final Windows Media file is 8-bit, so there isn't any need to capture HD content in 10-bit
format if the video is going to be compressed as a Windows Media file.

There are many resources that describe color spaces and sampling techniques. In fact, it's not
hard to write entire books about this topic. Color information can be expressed in RGB
values, whether the color is at the point of capture (for example, image sensor) or at display
(for example, CRT monitor). Another color space, known as YUV or Y'CbCr represents
brightness, or luminance (Y), and the color difference signals (Cb,Cr). This Y'CbCr color
space is better suited to describe the way color is perceived.

The eye is more sensitive to brightness in green tones, less sensitive in red tones, and least
sensitive in blue tones. The Y'CbCr color space can take advantage of that fact by allocating
more bandwidth for Y, and less bandwidth for Cb and Cr. When color is sampled at 8 bits or
10 bits per sample per component, depending on the technology, it can use varying amounts
of bandwidth for each component.

For example, video may use one of the following sampling rates:

§ 4:4:4. Y, Cb, and Cr are sampled equally along each field or frame line with one Cb
sample and one Cr sample for each Y sample. High-end video editing systems use
4:4:4, often together with uncompressed video.
§ 4:2:2. Y is sampled at every pixel, but Cb and Cr color information is only sampled at
every other pixel. While this sampling rate significantly reduces the bandwidth
requirements, only a slight loss of color fidelity occurs. Many editing systems process
this level of color information.
§ 4:1:1. Y is sampled at every pixel, but the Cb and Cr color information is only
sampled at every fourth pixel, saving even more bandwidth. This sampling rate is used
in consumer DV cameras and is currently the default sampling rate for the interlaced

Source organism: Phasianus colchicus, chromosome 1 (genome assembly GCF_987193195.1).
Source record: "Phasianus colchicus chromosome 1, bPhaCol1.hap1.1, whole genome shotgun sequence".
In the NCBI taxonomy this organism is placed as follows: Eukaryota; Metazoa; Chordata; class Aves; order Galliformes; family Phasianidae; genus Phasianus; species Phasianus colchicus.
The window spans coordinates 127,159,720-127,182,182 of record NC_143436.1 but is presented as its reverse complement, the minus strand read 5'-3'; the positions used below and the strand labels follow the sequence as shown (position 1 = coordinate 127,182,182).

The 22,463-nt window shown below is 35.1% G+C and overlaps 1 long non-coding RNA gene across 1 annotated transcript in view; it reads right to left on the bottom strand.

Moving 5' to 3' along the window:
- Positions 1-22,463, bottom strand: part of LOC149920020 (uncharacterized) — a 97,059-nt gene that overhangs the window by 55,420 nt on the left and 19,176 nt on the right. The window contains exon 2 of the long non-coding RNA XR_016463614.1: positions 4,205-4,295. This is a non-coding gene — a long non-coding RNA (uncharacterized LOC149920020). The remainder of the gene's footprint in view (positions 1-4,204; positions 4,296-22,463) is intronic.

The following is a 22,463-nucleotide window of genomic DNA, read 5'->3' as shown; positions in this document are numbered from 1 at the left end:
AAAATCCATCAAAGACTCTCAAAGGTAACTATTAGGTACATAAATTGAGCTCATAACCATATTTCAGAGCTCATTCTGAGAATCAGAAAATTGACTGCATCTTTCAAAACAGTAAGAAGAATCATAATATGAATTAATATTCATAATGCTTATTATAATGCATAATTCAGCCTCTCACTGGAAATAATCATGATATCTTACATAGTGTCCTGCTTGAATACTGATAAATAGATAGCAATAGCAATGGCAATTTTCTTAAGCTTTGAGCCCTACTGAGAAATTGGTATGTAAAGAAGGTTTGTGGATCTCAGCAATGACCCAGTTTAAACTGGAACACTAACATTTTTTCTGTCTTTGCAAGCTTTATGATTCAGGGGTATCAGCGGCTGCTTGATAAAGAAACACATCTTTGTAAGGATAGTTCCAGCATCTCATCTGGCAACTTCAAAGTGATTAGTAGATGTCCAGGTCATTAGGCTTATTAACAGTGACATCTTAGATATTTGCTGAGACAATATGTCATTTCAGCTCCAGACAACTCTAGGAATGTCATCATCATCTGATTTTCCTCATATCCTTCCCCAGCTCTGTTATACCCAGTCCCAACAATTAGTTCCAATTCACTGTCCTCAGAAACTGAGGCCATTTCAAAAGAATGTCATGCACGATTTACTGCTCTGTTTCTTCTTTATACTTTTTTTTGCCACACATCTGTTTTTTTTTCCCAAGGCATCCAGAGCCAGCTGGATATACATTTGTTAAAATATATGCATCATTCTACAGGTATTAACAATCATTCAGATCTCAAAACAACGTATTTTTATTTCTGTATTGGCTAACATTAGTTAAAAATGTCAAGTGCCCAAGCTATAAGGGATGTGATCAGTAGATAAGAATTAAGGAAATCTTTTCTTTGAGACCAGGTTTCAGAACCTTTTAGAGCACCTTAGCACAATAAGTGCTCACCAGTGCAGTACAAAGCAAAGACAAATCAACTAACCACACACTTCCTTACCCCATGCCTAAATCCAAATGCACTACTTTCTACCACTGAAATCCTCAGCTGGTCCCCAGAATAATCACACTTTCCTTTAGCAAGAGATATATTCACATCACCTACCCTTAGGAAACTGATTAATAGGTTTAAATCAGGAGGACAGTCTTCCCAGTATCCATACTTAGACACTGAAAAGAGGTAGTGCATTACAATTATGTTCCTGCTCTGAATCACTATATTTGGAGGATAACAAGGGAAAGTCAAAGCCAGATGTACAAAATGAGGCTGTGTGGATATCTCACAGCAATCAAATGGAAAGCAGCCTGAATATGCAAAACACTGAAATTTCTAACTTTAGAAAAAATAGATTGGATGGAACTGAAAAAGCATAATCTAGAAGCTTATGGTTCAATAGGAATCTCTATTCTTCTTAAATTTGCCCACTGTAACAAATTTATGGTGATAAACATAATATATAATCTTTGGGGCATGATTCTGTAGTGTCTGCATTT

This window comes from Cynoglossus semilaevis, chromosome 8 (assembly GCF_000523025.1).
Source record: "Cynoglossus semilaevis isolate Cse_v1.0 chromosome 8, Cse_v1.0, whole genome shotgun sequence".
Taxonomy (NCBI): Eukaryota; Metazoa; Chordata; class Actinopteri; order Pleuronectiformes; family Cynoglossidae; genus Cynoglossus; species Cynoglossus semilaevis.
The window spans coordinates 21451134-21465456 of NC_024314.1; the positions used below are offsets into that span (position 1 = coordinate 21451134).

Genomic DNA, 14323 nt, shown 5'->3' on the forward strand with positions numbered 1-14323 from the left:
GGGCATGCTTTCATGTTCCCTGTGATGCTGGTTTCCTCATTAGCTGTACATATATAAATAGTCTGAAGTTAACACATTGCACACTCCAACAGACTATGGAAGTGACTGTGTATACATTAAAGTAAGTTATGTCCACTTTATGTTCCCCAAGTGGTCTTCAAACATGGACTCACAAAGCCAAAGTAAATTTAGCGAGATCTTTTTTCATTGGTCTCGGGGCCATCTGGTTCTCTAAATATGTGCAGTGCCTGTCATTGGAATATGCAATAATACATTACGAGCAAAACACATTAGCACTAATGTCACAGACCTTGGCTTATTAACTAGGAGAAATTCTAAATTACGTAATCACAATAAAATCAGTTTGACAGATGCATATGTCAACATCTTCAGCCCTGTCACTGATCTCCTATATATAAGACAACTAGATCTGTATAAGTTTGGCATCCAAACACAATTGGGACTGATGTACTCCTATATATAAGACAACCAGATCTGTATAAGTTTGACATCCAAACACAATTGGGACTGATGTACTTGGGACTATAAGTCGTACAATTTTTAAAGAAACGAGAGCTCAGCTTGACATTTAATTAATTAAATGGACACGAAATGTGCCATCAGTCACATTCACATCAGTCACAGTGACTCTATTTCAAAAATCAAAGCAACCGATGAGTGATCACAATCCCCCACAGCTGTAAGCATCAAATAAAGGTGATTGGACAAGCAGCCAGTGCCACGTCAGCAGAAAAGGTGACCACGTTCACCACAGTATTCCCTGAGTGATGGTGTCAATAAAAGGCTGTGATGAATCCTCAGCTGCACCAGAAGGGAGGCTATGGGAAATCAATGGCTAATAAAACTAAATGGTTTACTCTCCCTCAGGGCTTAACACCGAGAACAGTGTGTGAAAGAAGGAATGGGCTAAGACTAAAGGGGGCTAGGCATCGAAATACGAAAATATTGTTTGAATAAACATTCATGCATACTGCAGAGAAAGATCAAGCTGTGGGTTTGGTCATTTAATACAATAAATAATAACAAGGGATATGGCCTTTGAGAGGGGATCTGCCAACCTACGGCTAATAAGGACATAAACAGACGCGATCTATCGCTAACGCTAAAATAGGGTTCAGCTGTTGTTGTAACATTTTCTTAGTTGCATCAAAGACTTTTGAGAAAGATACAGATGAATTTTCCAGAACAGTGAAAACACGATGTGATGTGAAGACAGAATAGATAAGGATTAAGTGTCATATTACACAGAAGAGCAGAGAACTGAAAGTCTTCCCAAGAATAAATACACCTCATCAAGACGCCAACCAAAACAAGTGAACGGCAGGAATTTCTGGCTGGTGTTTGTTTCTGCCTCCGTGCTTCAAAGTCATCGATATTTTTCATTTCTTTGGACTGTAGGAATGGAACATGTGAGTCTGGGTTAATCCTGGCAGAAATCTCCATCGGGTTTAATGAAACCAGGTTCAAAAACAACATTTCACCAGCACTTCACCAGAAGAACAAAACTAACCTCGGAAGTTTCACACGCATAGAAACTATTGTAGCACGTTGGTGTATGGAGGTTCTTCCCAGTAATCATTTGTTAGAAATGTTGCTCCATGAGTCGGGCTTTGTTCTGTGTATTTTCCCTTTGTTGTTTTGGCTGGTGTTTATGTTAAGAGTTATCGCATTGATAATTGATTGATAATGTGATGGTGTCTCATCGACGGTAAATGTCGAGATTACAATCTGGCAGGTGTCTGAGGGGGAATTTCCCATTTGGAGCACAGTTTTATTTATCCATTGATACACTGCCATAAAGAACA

mode in the Microsoft Windows Media® Video 9 codec.
§ 4:2:0. This sampling rate uses a different technique known as a spatial sampling that
takes a 2 x 2 square of pixels. 4:2:0 is used by default in the progressive mode of the
Windows Media Video 9 codec and by most HD tape formats, as described in the
"Storage Requirements for HD Capture" topic later in this article.

One other complication is that the values of Y, Cb, and Cr are displayed somewhat differently
with HD formats than with standard definition (SD) video formats. Specifically, HD formats
use the 709 color format instead of the Consultative Committee for International Radio
(CCIR) 601 color format. I will describe how to deal with this difference in color formats in a
future article.
Audio in HD
HD can be authored with virtually any audio format. The old standards of 48 kHz 16-bit audio
are used in many cases. Higher bit depths like 20-bit and 24-bit are common, and higher
sampling rates like 96 kHz occur as well.

HD is typically mastered in multichannel, like 5.1 (five speakers plus a subwoofer) or 7.1
(seven speakers plus a subwoofer). Most HD tape formats support at least four channels of
audio, and many support eight channels. The Windows Media Audio 9 Professional codec can
compress streams that are up to 24 bit and 96 kHz at data rates well below the current audio
standards. For more information about audio in HD, see the upcoming articles about 5.1-
channel audio production and the How-To Create section on the Windows Media 9 Series
Web site.

Recording Formats for HD

Today, the HD industry uses a variety of digital tape recording formats for professional HD
production, including formats developed by Sony and Panasonic. These formats use the
existing physical tape formats of earlier standard definition formats, but with new compressed
bit streams. Fortunately, HD is a relatively new technology, and no significant archive of
analog HD tape content exists. With HD, the dream of a wholly digital workflow has been

The following digital tape formats are commonly used for HD recording:

§ HDCAM. The Sony HDCAM format supports 1080 resolutions at frame rates of 24p,
25p, 50i, and 60i. HDCAM stores the video at 1440 x 1080, which is a 33 percent
reduction horizontally from 1920. It also uses a unique color sampling of 17:6:6,
which means that HDCAM has only half the color detail of other HD formats.
HDCAM is 4.4:1 compressed and is 8-bit, but supports 10-bit input and output.
§ D5-HD. The Panasonic D5-HD format uses the D5 tape shell. Unlike HDCAM, D5-
HD can do 720/60p, 1080/24p, 1080/60i, and even 1080/30p. D5-HD compresses at
4:1 in 8-bit mode and 5:1 in 10-bit mode, and supports 8 channels of audio.
§ DVCPRO-HD. This Panasonic HD format, sometimes called D7-HD, is based on the
same tape shell used for DVCAM and DVCPRO. D7-HD does 720/60p and 1080/60i,
with 1080/24p in development. It uses 6.7:1 compression, and supports 10-bit input
and output per channel. DVCPRO-HD supports 8 channels of audio.
§ HDV. This format is one of a number of emerging formats that are being used in